Thando Thabethe. Picture: Instagram
Thando Thabethe. Picture: Instagram

WATCH: Thando Thabethe talks about cinematography with Gaopie Kabe

By Entertainment Reporter Time of article published Oct 21, 2020

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Thando Thabethe’s new YouTube channel, which was created over a month ago, aims to educate young people who are in entertainment about the current state of the industry.

In the latest video, episode 10, Thabethe sat down virtually to interview one of the country's only female cinematographers and DoP (Director of Photography) Gaopie Kabe.

Kabe, an award-winning cinematographer, is responsible for camera and lighting on shows like “Lockdown”, “The River”, “The Hustle”, “Thula’s Vine” and “Valedictory” - whose release was postponed due to Covid- 19.

During the interview, Thabethe and Kabe talked about what cinematography is, how to become a DoP and some of the challenges faced by female DoPs in the industry.

Kabe explained that a cinematographer is a person who is in charge of the camera and lighting department and told her story of how she entered this career.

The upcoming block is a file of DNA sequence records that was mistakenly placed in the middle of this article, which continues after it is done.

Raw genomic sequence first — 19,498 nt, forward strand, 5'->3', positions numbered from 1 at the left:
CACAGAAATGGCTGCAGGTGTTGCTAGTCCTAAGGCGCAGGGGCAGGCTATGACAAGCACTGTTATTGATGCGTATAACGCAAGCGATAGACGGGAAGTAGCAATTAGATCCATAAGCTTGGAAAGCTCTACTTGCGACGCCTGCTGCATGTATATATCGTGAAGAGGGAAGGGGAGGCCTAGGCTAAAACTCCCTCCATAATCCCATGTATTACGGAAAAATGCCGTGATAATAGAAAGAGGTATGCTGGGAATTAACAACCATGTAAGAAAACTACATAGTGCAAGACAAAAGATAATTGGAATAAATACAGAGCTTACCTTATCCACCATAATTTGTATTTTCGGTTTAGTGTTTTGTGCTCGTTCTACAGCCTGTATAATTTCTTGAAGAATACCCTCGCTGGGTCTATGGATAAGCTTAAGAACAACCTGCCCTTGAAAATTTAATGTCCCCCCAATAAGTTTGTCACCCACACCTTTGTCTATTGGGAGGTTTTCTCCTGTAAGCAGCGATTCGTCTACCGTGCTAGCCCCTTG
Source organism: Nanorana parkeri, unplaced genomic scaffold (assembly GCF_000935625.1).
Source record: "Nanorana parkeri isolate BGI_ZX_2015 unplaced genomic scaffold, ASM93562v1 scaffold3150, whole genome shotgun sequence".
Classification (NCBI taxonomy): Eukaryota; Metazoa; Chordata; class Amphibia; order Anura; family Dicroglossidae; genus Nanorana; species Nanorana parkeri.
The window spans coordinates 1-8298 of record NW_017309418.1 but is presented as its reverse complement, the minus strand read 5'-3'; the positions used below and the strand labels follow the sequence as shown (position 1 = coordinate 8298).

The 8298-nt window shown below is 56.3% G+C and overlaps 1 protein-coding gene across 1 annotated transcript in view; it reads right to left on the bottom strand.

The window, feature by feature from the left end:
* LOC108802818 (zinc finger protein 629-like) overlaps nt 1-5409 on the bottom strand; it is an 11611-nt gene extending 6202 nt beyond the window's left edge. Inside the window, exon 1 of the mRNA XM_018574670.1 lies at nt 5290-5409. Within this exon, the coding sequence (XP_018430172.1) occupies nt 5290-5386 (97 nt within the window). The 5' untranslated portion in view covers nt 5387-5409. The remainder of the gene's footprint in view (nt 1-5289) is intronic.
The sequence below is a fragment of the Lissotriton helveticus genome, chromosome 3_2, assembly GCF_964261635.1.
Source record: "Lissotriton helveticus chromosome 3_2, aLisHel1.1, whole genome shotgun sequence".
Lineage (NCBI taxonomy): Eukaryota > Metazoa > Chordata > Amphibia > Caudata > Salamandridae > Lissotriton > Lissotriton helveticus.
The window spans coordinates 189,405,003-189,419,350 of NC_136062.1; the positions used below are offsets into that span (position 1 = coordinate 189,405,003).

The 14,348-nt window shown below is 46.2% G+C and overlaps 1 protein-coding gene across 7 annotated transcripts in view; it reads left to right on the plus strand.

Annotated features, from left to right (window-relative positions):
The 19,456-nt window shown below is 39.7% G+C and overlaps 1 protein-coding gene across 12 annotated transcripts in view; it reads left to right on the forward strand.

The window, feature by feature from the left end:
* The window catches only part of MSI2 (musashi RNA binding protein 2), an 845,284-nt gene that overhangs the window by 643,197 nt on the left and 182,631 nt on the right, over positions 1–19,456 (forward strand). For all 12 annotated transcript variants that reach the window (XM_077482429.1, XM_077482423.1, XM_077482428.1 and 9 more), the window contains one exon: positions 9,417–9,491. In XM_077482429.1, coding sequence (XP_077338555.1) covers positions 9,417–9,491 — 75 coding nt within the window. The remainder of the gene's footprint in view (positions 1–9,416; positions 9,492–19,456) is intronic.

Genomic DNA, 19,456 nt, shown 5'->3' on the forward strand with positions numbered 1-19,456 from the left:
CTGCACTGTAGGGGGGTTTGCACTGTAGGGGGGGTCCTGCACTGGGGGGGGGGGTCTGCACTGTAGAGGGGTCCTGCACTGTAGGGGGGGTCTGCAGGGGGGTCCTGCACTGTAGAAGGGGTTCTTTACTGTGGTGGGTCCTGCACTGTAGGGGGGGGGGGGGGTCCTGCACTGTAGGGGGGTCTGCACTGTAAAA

“In Grade 11 we had a school trip to the “Phat Joe Show”. I just saw all these cameras, lights and busy people, like makeup people and floor managers. And I thought, ’what is this world?’.

“That’s when a new door opened and the journey started”, said Kabe.

Further, into the conversation, they talked about people referring to Kabe as “a female DoP” instead of just a DoP.

In her response, she said: “For a very long time I was opposed to it. I didn’t like it. And every time someone would say that I would correct them until a fellow filmmaker said to me that ’it is just that’.

“There aren't a lot of female cinematographers in the world and in SA I am one of very few and of colour.

“I could either be called a cinematographer and camouflage with the boys or I could make myself visible,” said Kabe.

She also spoke of challenges being a black female cinematographer on set.

“There are a lot of challenges, but I think because people know me and know that I worked my way up - there has been a lot of respect.

“The challenges are when someone does not know you, your history and where you come from and then they will disrespect you because of gender, and that’s what a lot of men do,” she said.

Her advice to aspiring cinematographers is to do as much research as possible.

“Back when I started we didn’t have the internet. So the first thing would be to find out what a cinematographer does.

“Then, if you do have funds, go to school and get the theory side of it and lastly training and interning is the best way to learn. That is how I came up,” she said.

Watch the full interview here:

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